June 27, 2022

Ice fishermen ready for flags to fly

Don’t worry. It won’t be long before you get a glimpse of a flag just seconds after it has been discharged from its loading station on an ice trap.

As I reminisce of past trips I can almost hear the echo of the word “flag” rolling off a tongue and piercing a cold January morning. When the word is spoken from the shores of a frozen lake, that one syllable noun is getting the most attention. Especially when you’re viewing a flag so freshly triggered, the spring is still giving your flag deep left and right bows.

Just a glance at one waving atop a 2-foot-high vertical spring can send an out-of-shape 60-year-old man sprinting through a foot of snow with grace and speed that hasn’t been seen since the Olympics. This same long-distance runner may be slow when it comes to chores around the house, but with a shot of arctic air and a couple feet of ice beneath his boots, he really can carry the mail.

But many anglers aren’t marathon runners, and wouldn’t take a chance on a pair of Sorrels failing them en route to a trap calling for help. They’re just as concerned with answering the call of a trap as the fisherman returning from his latest run to a trap, but these nonrunners can be spotted glaring through the picture window of a heated ice shack or on a four-wheel-drive ATV or sleek snowmobile. We’re talking about sleds faster out of the gate than the automobile that brought them to the event.

But there is no doubt those multicylinder machines with a pair of carburetors hanging over the front seat are needed. This allows them quick access to their traps in any condition — especially the one you set a half-mile across the lake, with a meat hook holding an 8-inch sucker captive 100 feet below the ice.

But you never realize just how far off the last trap was set until it’s viewed through the window back at your fishing shack. That’s when you find out it’s set closer to the party fishing on the opposite shore . At this distance it looks like a toothpick sticking out of a snow cone, but there is no need for concern. That high-octane machine parked in the snow will rise to the occasion.

Past experience has shown me many fisherman believe the farther out this one trap is set, the higher the expectations. I can still hear that familiar quote from a fisherman returning from his day trip after setting one in uncharted waters. “If that flag goes up, it’s going to be one huge fish.”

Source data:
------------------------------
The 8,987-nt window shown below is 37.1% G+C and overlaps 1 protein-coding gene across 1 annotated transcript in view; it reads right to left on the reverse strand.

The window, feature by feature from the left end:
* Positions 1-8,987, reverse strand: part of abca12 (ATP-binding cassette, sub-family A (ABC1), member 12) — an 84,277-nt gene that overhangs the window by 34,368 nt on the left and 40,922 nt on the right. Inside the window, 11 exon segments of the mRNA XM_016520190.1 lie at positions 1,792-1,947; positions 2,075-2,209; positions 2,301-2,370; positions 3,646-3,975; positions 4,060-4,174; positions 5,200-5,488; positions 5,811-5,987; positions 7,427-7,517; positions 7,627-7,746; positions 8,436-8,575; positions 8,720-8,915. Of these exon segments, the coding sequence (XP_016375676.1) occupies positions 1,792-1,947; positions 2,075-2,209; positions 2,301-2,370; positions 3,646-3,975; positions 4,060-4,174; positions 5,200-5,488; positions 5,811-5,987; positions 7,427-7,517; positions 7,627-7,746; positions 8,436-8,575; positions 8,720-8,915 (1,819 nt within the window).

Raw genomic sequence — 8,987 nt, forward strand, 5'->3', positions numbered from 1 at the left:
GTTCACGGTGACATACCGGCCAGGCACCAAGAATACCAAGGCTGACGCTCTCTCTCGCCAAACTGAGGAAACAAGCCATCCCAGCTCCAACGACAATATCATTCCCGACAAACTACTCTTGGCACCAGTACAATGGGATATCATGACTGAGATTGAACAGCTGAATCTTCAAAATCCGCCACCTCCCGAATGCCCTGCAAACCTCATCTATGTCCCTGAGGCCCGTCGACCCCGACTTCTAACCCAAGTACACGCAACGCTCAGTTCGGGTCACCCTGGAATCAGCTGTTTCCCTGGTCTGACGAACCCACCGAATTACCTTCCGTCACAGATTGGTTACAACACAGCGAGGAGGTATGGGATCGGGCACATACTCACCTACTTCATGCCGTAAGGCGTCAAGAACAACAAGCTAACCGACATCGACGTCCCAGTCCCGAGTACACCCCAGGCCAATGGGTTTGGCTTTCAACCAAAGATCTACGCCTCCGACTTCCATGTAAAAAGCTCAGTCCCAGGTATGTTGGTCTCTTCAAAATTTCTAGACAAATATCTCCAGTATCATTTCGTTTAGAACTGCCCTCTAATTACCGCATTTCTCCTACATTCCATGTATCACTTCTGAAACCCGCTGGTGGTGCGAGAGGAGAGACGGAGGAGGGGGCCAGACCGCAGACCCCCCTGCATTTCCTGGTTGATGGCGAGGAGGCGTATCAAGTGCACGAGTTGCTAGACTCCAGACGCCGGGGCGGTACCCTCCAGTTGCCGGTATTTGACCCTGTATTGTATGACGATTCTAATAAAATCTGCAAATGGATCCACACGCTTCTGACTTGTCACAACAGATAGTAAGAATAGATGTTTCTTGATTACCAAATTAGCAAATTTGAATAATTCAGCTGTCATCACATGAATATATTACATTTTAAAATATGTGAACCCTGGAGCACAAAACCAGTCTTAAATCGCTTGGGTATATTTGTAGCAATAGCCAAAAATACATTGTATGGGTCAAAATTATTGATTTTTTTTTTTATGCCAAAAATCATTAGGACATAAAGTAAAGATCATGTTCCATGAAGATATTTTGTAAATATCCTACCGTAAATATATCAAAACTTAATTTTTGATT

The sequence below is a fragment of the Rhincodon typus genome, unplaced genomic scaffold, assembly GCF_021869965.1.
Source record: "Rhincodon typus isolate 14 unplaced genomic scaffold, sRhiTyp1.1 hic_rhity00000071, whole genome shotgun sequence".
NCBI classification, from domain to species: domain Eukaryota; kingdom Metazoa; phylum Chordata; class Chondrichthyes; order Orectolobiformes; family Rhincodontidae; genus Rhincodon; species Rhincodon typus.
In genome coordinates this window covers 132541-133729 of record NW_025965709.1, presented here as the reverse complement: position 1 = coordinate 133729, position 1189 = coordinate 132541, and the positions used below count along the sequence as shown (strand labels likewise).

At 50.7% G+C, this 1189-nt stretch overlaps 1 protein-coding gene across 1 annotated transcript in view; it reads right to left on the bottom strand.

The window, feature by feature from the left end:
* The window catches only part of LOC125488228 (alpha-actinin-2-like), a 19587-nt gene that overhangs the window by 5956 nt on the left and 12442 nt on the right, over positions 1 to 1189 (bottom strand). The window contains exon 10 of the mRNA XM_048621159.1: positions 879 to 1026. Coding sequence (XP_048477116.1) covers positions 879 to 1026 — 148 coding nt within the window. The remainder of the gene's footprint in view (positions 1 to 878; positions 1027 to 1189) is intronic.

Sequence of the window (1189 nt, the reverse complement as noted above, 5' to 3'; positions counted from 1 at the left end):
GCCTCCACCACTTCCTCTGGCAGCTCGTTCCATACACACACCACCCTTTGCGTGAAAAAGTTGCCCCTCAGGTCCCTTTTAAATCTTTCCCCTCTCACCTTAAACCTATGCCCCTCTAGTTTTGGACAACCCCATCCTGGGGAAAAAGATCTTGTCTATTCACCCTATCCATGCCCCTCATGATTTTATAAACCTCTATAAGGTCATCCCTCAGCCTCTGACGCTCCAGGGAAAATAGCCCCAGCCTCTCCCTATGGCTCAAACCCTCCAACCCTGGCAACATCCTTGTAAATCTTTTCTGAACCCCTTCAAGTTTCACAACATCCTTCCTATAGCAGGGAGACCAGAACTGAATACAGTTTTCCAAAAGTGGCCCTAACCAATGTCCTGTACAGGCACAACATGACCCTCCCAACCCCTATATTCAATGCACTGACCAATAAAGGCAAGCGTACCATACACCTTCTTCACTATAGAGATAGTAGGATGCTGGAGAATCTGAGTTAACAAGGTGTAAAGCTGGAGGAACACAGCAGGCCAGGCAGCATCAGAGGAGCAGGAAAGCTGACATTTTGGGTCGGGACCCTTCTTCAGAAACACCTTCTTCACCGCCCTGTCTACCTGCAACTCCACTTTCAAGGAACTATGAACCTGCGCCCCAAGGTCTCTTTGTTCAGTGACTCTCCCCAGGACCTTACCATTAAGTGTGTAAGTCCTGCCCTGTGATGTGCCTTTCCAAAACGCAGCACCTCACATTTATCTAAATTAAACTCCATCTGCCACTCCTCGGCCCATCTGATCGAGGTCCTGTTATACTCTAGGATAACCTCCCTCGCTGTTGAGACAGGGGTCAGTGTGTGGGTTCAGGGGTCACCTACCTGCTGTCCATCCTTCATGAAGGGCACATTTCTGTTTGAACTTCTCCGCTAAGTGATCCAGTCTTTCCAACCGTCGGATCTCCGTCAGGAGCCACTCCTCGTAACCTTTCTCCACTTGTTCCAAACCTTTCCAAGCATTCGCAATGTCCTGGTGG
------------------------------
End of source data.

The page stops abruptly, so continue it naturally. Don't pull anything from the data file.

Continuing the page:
Whether you’re answering the call of a flag by means of a rocket ship or a weathered pair of L.L. Bean boots, it’s nice to show up in time to see the fish at work. Wading through a foot of snow or darting from a 75-degree ice shack to subzero temperatures is barely remembered when you reach your trap and see the spool turning and the line pulled off to one side.

So rinse out your bait pail and sharpen your hooks. The only thing standing in your way is a few days in December and Old Man Winter to blow some cold air at us.

. . .

The latest report from Sharon McPhee at Macannamac Camps on Haymock Lake revealed most of the lakes in the area didn’t freeze over until mid-January last season. But last year was an exception because ice usually is delivered to this neck of the woods by the end of November, she said.

As of this past Monday, lakes hadn’t skimmed over, but if this cold air sticks around we could be drilling holes earlier than last season, McPhee said.

The ground in the area still is holding about a couple inches of snow cover, and the Telos Road is in good traveling condition.

. . .

I visited Rockwood, Greenville and Kokadjo a week ago, and found 4-5 inches of snow in most areas. Looking out over Moosehead Lake from Greenville, there was a thin sheet of ice reaching a few hundred yards.

According to residents, it’s usually at least the middle of January before you hear ice augers echoing across the lake. No matter when this lake freezes, it is a good idea to check the ice for yourself before venturing out.

. . .

Here are a few helpful tips from Appalachian hikers Brad Viles. Although the days are shorter this time of year, it doesn’t mean you have to stop hiking. But you should plan your trips accordingly. This is a good time of year to dress in layers and leave cotton at home, he said.

When cotton becomes wet from sweat, it takes longer to dry than synthetic fabric and can leave you wet and cold in winter.

. . .

Answer to last week’s question: What is the weight of a black bear at birth? Eight ounces or less.

Question: Why do moose prefer bedding in deep snow cover?

– NEWS Staffer Terry Farren, outdoor report@bangor dailynews.net

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